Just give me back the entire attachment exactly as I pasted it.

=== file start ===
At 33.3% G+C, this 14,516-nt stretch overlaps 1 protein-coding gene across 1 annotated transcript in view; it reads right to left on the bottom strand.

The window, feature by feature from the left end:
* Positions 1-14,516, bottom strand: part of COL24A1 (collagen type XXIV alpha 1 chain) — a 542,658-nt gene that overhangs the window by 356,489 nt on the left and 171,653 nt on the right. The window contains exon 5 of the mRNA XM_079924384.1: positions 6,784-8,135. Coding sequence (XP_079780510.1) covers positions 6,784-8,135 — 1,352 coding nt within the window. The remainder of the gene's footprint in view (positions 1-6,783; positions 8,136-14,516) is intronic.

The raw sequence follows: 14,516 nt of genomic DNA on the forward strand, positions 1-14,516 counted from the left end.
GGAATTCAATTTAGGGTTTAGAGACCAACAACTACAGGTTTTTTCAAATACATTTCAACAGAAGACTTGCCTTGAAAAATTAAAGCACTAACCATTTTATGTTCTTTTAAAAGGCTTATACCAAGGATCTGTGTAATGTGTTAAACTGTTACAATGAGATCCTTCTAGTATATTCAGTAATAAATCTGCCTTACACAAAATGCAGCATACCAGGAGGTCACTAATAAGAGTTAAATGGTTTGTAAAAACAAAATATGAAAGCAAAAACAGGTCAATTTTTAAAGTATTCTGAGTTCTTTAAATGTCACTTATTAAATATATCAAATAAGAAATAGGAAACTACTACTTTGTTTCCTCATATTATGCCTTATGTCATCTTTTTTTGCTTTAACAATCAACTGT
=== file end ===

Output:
At 33.3% G+C, this 14,516-nt stretch overlaps 1 protein-coding gene across 1 annotated transcript in view; it reads right to left on the bottom strand.

The window, feature by feature from the left end:
* Positions 1-14,516, bottom strand: part of COL24A1 (collagen type XXIV alpha 1 chain) — a 542,658-nt gene that overhangs the window by 356,489 nt on the left and 171,653 nt on the right. The window contains exon 5 of the mRNA XM_079924384.1: positions 6,784-8,135. Coding sequence (XP_079780510.1) covers positions 6,784-8,135 — 1,352 coding nt within the window. The remainder of the gene's footprint in view (positions 1-6,783; positions 8,136-14,516) is intronic.

The raw sequence follows: 14,516 nt of genomic DNA on the forward strand, positions 1-14,516 counted from the left end.
GGAATTCAATTTAGGGTTTAGAGACCAACAACTACAGGTTTTTTCAAATACATTTCAACAGAAGACTTGCCTTGAAAAATTAAAGCACTAACCATTTTATGTTCTTTTAAAAGGCTTATACCAAGGATCTGTGTAATGTGTTAAACTGTTACAATGAGATCCTTCTAGTATATTCAGTAATAAATCTGCCTTACACAAAATGCAGCATACCAGGAGGTCACTAATAAGAGTTAAATGGTTTGTAAAAACAAAATATGAAAGCAAAAACAGGTCAATTTTTAAAGTATTCTGAGTTCTTTAAATGTCACTTATTAAATATATCAAATAAGAAATAGGAAACTACTACTTTGTTTCCTCATATTATGCCTTATGTCATCTTTTTTTGCTTTAACAATCAACTGT